Has anyone ever had a one legged chicken? Does anyone know about carts? 3D Prosthetics? I am conside

Discussion in 'Emergencies / Diseases / Injuries and Cures' started by RareAvis, Oct 31, 2016.

  1. RareAvis

    RareAvis Out Of The Brooder

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    Clearly, this is a radical step.

    I am uncertain of how to proceed.

    I believe or I'm considering the ethics: If a young chicken is in pain and having difficulty walking, and my vet does not want to become an expert: ie he can no longer try to diagnose him, can a rooster live a happy life with one leg?

    I would not hesitate with a dog or cat: YES. They can be QUITE happy and healthy as tripods.


    Two legs are different.


    I had never been on a farm or met a chicken or seen live chickens before Sadie the Rooster came into my life.

    Sadie is about 13-15 weeks old.

    I believe she has nerve damage, the result of a canid attack.

    I don't believe she will ever walk comfortably on two legs.

    I am unsure if a 3D printed prosthetic might help or how much of the leg is unsound.

    I do know that penguins and others have been fitted with 3D prosthetics and are quite happy and healthy.


    Her left claw, now, 8 weeks after I first laid eyes on her, seems to be lagging behind developmentally, and I do NOT believe this is due to circulation loss or that is all down to atrophy.

    Splints do not seem to be helping.

    I think?

    She can not control her leg well enough and her toes not AT ALL.

    She can not use them to grasp or bend.

    Her claw hangs rather limply beneath him and his toes alternately close into themselves in various permutations. One may be broken and not healing.

    Her claw is not healing and she is having difficulty walking. I don't think she has ANY control over her foot.

    At this point, I believe it may be in her best interests to remove the claw, but I do not know how far up an amputation of a limb she has little control of should go.

    She CAN move the hip joint or whatever it is forward and backward, I believe.

    I am in no-know land, trying to do the right thing, my vet honestly has no idea but is willing to perform a surgery.


    HELP.


    Thank you!!!



    ~RA


    PS: I just learned that Sadie is a boy.


    I am so accustomed to referring to him as a girl that I still mix up my pronouns. I am working on it.


    Sadie the Rooster is his new name; he likes his name Sadie so I see no reason to change that simply to conform to some human construct or arbitrary naming convention or societal more.


    Sadie seems to be otherwise perfectly healthy.

    The claw HAS been SUCH a burden; I think he has been in pain.


    This might be his best option for a happy, vital, pain free, functional future.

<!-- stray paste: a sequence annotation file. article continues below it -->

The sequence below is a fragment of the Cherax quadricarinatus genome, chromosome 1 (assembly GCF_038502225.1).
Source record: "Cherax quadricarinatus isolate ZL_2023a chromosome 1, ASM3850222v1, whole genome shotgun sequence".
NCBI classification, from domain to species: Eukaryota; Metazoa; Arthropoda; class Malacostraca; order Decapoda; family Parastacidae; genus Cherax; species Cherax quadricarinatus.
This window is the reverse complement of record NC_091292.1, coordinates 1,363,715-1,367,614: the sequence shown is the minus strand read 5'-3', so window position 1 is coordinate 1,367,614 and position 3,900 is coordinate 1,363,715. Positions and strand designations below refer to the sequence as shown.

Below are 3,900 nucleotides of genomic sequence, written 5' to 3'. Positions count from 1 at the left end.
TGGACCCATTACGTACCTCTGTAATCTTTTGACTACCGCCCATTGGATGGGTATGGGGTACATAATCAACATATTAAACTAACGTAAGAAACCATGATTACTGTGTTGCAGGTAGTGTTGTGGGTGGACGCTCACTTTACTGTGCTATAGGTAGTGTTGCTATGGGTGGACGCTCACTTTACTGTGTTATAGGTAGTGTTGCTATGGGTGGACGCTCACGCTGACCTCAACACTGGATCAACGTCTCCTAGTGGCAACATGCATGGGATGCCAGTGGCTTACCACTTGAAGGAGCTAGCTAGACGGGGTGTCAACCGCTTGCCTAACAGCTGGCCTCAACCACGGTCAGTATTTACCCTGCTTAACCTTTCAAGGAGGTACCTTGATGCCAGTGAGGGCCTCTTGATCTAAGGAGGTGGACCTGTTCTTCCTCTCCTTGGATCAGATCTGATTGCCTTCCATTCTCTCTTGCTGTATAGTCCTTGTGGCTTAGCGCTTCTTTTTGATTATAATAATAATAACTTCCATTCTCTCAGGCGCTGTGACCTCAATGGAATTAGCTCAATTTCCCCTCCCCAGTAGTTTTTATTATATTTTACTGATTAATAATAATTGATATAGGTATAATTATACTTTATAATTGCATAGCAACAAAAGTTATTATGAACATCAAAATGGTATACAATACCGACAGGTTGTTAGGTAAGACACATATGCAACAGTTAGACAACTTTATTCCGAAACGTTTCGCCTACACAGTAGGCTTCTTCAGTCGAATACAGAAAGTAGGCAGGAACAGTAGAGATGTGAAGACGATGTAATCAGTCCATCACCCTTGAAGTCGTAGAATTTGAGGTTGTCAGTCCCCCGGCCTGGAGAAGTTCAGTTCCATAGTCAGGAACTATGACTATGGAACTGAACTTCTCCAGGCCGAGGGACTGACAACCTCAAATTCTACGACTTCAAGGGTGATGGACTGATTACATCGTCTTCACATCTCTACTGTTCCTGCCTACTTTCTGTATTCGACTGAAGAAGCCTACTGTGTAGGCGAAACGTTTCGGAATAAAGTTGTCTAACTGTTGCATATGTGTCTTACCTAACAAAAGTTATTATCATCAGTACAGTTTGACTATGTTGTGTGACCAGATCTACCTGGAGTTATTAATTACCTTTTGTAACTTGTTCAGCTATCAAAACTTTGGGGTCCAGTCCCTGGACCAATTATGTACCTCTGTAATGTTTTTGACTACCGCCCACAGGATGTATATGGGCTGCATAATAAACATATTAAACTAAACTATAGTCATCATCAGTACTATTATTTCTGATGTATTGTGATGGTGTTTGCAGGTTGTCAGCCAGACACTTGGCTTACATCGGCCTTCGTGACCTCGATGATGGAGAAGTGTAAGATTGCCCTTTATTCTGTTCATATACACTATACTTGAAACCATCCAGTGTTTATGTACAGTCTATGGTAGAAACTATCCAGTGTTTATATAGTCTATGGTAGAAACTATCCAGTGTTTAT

I do not know.


    I live in the middle of nowhere.


    I have one Vet.

    I am willing to see another but hey? It is remarkably difficult to find chicken experts in ANY state: they are considered commodities, not critters to treat in that they may lead happy, healthy lives.


    Sa[​IMG]

    die is welcome to stay with me in perpetuity indoors and we do go outside; recently her pain and claw have limited our excursions.


    I want to do right by him and help him and be his mommy. I LOVE HIM.


    Money is not the deciding factor here: his wellbeing is.

    I will go to the ends of the Earth.

    Any suggestions?


    THANK YOU!
     
    Last edited: Oct 31, 2016
  2. redsoxs

    redsoxs Chicken Obsessed

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  3. RareAvis

    RareAvis Out Of The Brooder

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    What is he policy on bumping old threads, here?

    If I see an old thread that is topically relevant, but I hope to talk to real people and not just read, is it OK to add a comment or Q or should one expect a reply, if old?

    I can RESEARCH,

    I have access to INFORMATION,

    What I seek? Is human beings to talk to.

    This is a HUGE decision.


    Thank you..
     
  4. Adalida

    Adalida Chillin' With My Peeps

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    This is what I'd try. Since the vet is willing to do the surgery, go ahead and remove the claw, since that problem doesn't seem fixable. Once the vet is cutting into it, hopefully he'll be able to see if the tissues/muscles/etc of the foot look abnormal or not. If so, cut more off, maybe even the whole foot, but keep the leg. I think a chicken with a peg leg could adapt and get along pretty well, especially since you say she has movement in the hip and can move it back and forth. Animals are amazing at overcoming things, but if the leg can be saved, I think her quality of life will be a ton better. Getting rid of the claw/foot may solve her problems.
     
  5. Adalida

    Adalida Chillin' With My Peeps

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    Just curious as to how you got Sadie? Did she adopt you?

    I'm wondering if her bad leg is actually a result of the bad claw. You know how, if somebody injures their foot, they compensate for the pain by walking differently, and then they start having knee or back problems? Maybe this is what is happening to Sadie. Even if she never gets much movement in the leg, just having it to brace on will help her a lot. For example, when my chickens get ready to fly, they kind of squat down and then launch themselves. If Sadie had even a footless leg, this would be a lot easier than balancing on one leg.
     
  6. RareAvis

    RareAvis Out Of The Brooder